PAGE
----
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Friends of the Wretched Child

Oliver Our opinion about Friends of the Earth swings a bit between annoyance and amusement – the former because the environmental group plays so loosely with facts, the latter because they are often quite maladroit even with their loose facts. Consider:

This week Congress will vote on whether to take teachers away from students so that they can give nuclear reactors a $9 billion preemptive bailout. We continue to be shocked that Congress brazenly puts the interests of corporations above the needs of regular Americans, including teachers and children. This is further proof our political system has been corrupted by corporate influence and special interests.

That brazen Congress! We fully expect to see Dickensian children in rags crowding the doors of local nuclear plants begging for alms if this horrid bill passes. Or would, if the cruel taskmasters of the nuclear energy industry weren’t also masterminding legislation to put those wretched children to work hauling overflowing bales of uranium up steep hills to feed the voracious maws of the flame-belching reactors.

Honestly!

(Funning aside, we should mention that the $9 billion is for loan guarantees, for which recipients pay a hefty fee plus interest. It’s not a direct charge against government revenues, which the schools portion would be. That would go back to the “loose with facts” part. But that’s our FOE!)

Mark Lester from the film Oliver! (1968). Lester left acting in 1977 and became an acupuncturist in his native England, where he currently has his own acupuncture clinic.

Comments

gunter said…
Howdy folks,

That "hefty fee plus interest" Mark menstions is actually around 1% or less where even federal highway loans require 5%.

Given the uncertainty and growing risk of industry default has already been determined by Congress to be "significantly more than 50%"(in 2003 dollars), this is practically a give-a-way for that next Atomic Big Dig.
JD said…
Howdy gunter,

As I'm sure you're well aware, the 50% default rate estimate from the Congressional Budget Office was from seven years ago. (I think that's what you meant by saying 50 percent in 2003 dollars...)

More recently, the CBO posted on its Director's Blog the following information (emphasis mine):

"A number of people have inquired as to whether the information in those estimates is relevant to estimates of the credit risk of the announced loan guarantees. The short answer is: not necessarily."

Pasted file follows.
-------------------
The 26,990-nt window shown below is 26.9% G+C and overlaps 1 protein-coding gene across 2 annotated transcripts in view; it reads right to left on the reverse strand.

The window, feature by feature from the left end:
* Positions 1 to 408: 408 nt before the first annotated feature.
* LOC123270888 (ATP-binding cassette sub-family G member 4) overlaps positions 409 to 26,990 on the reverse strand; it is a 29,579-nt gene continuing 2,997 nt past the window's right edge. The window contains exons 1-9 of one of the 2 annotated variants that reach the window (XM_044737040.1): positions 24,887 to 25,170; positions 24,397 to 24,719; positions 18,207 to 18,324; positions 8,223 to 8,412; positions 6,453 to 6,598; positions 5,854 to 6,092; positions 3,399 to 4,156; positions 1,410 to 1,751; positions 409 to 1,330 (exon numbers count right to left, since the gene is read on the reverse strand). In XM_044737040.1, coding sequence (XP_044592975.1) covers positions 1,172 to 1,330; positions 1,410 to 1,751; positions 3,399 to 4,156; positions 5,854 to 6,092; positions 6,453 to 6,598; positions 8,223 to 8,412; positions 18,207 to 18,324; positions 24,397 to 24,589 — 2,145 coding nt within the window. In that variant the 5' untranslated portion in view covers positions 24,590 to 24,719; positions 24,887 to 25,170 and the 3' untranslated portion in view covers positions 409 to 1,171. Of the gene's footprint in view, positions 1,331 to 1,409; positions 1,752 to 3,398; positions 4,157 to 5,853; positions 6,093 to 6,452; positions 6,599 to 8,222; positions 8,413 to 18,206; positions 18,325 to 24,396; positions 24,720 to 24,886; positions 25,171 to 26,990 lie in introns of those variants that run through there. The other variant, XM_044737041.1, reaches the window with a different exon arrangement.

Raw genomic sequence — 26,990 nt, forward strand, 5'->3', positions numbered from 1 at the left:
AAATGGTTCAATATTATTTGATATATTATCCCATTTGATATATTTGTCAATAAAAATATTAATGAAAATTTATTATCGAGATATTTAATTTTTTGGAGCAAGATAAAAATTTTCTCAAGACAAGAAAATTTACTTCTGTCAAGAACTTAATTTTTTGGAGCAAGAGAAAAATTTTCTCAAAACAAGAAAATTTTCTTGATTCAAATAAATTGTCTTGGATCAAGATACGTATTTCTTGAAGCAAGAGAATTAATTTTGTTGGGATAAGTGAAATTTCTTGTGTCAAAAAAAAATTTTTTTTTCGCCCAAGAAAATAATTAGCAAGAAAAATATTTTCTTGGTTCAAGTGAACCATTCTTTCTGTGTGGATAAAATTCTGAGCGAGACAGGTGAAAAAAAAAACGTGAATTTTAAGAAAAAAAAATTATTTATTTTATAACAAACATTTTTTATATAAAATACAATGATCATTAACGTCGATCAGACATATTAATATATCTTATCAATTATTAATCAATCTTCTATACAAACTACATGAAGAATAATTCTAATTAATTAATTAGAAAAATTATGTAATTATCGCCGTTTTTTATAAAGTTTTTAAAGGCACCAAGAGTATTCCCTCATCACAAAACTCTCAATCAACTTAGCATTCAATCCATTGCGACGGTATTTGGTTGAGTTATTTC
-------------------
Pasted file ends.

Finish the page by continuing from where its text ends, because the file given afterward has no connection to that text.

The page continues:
"The assumptions and analyses supporting that estimate reflected information about the technical, economic, and regulatory environment as it existed in 2003, almost seven years ago. Such generalized estimates of credit risk may not apply to a guarantee for any particular power plant because of variations in the technical, economic, regulatory, and contractual characteristics of each project. Without such information, much of which would be proprietary, CBO has no basis for estimating the cost to the government of any specific loan guarantee of this type."

So let's be fair. You can hardly make the case that there is a "growing risk of industry default", and the 50% figure you cited has been deemed out of date by the very organization that came up with it in the first place.

But I know you follow these issues. Obviously you already know this. So why post things so obviously misleading? Do your ends justify your means? I don't understand you, gunter.

(Link to CBO's blog: http://cboblog.cbo.gov/?p=478)


P.S. -- Feel free to prove that you aren't intentionally deceiving people by using the caveat "The CBO estimated in 2003 that the default rate of new nuclear projects would be well above 50% but more recently has said that this estimate does not necessarily apply today. Energy Secretary Chu said this year that he believes the default rate will be far lower." If you revise your post to be more accurate, I will gladly rescind my criticism.
gunter said…
Greetings JD,

If anything the percentage the risk of default has gone up not down.

What's changed that might affect that to the contrary?

Off the top of my head there are several significant areas indicating just how thin the ice remains:

--the projected cost-of-completion continues to steeply rise;

--the projected time-to-completion for new construction continues in demonstrated longer delays;

--design certification surprises abound for these untested designs signalling more and longer delays;

--and the streamlining of federal licensing procedures has not eliminated intervenors.

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